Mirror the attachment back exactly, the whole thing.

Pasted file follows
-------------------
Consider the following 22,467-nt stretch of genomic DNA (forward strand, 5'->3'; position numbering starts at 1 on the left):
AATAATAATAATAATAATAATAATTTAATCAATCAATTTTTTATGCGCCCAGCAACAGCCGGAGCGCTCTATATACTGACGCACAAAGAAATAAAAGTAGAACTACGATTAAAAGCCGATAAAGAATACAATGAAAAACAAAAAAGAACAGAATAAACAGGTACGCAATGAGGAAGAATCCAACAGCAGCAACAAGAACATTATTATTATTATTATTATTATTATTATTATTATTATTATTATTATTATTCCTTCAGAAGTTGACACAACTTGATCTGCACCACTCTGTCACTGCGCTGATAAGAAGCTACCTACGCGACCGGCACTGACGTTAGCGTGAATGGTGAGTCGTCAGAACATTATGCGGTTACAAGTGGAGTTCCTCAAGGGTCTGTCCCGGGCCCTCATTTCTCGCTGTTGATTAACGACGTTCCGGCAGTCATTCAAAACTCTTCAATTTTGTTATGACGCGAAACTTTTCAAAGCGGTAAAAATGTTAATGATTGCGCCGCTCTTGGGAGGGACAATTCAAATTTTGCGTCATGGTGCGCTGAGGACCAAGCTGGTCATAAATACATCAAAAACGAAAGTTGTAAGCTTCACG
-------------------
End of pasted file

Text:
Consider the following 22,467-nt stretch of genomic DNA (forward strand, 5'->3'; position numbering starts at 1 on the left):
AATAATAATAATAATAATAATAATTTAATCAATCAATTTTTTATGCGCCCAGCAACAGCCGGAGCGCTCTATATACTGACGCACAAAGAAATAAAAGTAGAACTACGATTAAAAGCCGATAAAGAATACAATGAAAAACAAAAAAGAACAGAATAAACAGGTACGCAATGAGGAAGAATCCAACAGCAGCAACAAGAACATTATTATTATTATTATTATTATTATTATTATTATTATTATTATTATTATTCCTTCAGAAGTTGACACAACTTGATCTGCACCACTCTGTCACTGCGCTGATAAGAAGCTACCTACGCGACCGGCACTGACGTTAGCGTGAATGGTGAGTCGTCAGAACATTATGCGGTTACAAGTGGAGTTCCTCAAGGGTCTGTCCCGGGCCCTCATTTCTCGCTGTTGATTAACGACGTTCCGGCAGTCATTCAAAACTCTTCAATTTTGTTATGACGCGAAACTTTTCAAAGCGGTAAAAATGTTAATGATTGCGCCGCTCTTGGGAGGGACAATTCAAATTTTGCGTCATGGTGCGCTGAGGACCAAGCTGGTCATAAATACATCAAAAACGAAAGTTGTAAGCTTCACG